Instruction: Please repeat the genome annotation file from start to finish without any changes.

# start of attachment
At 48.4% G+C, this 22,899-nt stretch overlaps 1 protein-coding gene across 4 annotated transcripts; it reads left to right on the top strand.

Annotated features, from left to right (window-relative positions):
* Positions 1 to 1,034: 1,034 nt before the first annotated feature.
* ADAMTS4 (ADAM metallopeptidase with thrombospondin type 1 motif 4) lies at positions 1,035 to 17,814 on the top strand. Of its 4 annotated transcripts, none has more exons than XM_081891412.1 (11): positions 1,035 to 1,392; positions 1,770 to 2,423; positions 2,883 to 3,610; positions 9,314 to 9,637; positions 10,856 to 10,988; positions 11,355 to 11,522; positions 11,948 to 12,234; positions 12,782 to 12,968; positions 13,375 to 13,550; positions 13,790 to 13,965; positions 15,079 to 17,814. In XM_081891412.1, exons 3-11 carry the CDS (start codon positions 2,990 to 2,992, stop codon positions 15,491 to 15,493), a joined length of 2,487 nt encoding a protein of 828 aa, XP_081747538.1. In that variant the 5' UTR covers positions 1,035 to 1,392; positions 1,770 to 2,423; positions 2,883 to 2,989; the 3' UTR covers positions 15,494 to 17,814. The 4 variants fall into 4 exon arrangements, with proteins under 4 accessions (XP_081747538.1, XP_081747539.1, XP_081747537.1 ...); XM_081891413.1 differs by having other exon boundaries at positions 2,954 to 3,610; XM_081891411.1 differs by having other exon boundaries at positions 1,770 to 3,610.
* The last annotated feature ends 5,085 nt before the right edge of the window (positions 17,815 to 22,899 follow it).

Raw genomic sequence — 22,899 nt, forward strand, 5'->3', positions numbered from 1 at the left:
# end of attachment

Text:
At 48.4% G+C, this 22,899-nt stretch overlaps 1 protein-coding gene across 4 annotated transcripts; it reads left to right on the top strand.

Annotated features, from left to right (window-relative positions):
* Positions 1 to 1,034: 1,034 nt before the first annotated feature.
* ADAMTS4 (ADAM metallopeptidase with thrombospondin type 1 motif 4) lies at positions 1,035 to 17,814 on the top strand. Of its 4 annotated transcripts, none has more exons than XM_081891412.1 (11): positions 1,035 to 1,392; positions 1,770 to 2,423; positions 2,883 to 3,610; positions 9,314 to 9,637; positions 10,856 to 10,988; positions 11,355 to 11,522; positions 11,948 to 12,234; positions 12,782 to 12,968; positions 13,375 to 13,550; positions 13,790 to 13,965; positions 15,079 to 17,814. In XM_081891412.1, exons 3-11 carry the CDS (start codon positions 2,990 to 2,992, stop codon positions 15,491 to 15,493), a joined length of 2,487 nt encoding a protein of 828 aa, XP_081747538.1. In that variant the 5' UTR covers positions 1,035 to 1,392; positions 1,770 to 2,423; positions 2,883 to 2,989; the 3' UTR covers positions 15,494 to 17,814. The 4 variants fall into 4 exon arrangements, with proteins under 4 accessions (XP_081747538.1, XP_081747539.1, XP_081747537.1 ...); XM_081891413.1 differs by having other exon boundaries at positions 2,954 to 3,610; XM_081891411.1 differs by having other exon boundaries at positions 1,770 to 3,610.
* The last annotated feature ends 5,085 nt before the right edge of the window (positions 17,815 to 22,899 follow it).

Raw genomic sequence — 22,899 nt, forward strand, 5'->3', positions numbered from 1 at the left: